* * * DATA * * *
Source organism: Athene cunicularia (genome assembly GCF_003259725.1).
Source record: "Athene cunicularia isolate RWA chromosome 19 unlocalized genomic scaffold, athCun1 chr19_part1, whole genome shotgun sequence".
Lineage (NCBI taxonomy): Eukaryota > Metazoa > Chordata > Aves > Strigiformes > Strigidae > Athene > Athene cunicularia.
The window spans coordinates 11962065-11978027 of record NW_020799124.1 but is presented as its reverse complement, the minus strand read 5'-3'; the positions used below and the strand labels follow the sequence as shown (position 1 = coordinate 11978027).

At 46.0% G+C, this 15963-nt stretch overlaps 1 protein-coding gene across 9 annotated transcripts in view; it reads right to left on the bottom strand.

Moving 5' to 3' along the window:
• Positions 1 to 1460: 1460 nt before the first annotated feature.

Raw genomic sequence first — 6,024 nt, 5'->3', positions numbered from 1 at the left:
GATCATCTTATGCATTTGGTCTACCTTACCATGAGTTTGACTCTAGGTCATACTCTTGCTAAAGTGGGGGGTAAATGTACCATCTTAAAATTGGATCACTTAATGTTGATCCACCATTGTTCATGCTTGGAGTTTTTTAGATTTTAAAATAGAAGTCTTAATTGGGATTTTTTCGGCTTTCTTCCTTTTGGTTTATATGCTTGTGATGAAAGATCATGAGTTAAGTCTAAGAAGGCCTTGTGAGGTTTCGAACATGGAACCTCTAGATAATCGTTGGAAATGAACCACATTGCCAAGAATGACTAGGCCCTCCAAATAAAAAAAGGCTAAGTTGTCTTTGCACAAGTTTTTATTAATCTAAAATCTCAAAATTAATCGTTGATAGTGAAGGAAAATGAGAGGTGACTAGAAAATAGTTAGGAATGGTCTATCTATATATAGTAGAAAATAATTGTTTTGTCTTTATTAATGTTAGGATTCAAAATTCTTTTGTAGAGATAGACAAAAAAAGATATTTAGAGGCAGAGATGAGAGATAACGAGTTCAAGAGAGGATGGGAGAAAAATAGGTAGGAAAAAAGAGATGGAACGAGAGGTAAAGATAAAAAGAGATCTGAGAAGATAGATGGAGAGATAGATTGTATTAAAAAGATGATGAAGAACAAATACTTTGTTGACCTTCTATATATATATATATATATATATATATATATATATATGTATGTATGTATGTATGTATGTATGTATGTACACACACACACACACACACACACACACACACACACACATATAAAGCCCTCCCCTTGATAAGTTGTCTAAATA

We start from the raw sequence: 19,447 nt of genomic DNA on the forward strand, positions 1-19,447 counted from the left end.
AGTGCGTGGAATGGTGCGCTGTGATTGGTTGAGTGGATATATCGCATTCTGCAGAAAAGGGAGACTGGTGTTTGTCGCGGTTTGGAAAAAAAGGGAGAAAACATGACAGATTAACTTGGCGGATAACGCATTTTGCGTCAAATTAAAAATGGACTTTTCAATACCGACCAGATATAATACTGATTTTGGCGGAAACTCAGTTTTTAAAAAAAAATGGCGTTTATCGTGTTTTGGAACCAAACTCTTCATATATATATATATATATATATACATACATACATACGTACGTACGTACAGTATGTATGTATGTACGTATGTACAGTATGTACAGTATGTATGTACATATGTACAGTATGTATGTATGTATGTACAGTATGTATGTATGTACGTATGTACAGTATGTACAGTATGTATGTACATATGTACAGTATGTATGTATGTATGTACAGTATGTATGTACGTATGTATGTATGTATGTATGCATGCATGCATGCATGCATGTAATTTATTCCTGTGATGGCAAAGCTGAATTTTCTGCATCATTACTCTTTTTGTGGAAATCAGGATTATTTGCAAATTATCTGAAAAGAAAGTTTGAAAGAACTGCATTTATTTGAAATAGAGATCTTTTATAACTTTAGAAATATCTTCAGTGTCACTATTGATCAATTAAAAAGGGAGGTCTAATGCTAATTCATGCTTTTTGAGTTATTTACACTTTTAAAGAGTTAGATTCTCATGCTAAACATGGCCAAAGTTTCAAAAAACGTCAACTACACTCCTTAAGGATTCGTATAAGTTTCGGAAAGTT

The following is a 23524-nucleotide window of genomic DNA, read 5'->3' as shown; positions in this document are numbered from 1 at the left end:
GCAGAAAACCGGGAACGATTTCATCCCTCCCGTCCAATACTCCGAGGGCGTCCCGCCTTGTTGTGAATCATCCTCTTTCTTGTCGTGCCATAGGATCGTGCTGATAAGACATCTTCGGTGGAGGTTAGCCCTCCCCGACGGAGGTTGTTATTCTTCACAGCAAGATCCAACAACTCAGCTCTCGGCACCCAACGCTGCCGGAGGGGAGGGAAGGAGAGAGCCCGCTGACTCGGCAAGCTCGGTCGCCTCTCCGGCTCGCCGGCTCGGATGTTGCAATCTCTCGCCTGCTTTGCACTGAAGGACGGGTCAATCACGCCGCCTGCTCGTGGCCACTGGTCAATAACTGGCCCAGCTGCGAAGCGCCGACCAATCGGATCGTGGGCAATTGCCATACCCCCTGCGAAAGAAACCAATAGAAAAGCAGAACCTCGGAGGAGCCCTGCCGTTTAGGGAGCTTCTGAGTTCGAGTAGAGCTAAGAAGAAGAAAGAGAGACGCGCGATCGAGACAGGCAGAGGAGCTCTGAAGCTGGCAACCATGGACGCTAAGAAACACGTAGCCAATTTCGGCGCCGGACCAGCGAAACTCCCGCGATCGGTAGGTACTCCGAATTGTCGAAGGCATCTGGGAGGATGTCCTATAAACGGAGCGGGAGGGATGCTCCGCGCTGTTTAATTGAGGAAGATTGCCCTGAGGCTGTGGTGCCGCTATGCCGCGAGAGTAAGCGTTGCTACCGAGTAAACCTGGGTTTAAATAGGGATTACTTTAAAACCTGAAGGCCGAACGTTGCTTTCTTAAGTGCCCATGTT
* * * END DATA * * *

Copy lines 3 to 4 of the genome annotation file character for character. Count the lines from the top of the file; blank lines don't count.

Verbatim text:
Lineage (NCBI taxonomy): Eukaryota > Metazoa > Chordata > Aves > Strigiformes > Strigidae > Athene > Athene cunicularia.
The window spans coordinates 11962065-11978027 of record NW_020799124.1 but is presented as its reverse complement, the minus strand read 5'-3'; the positions used below and the strand labels follow the sequence as shown (position 1 = coordinate 11978027).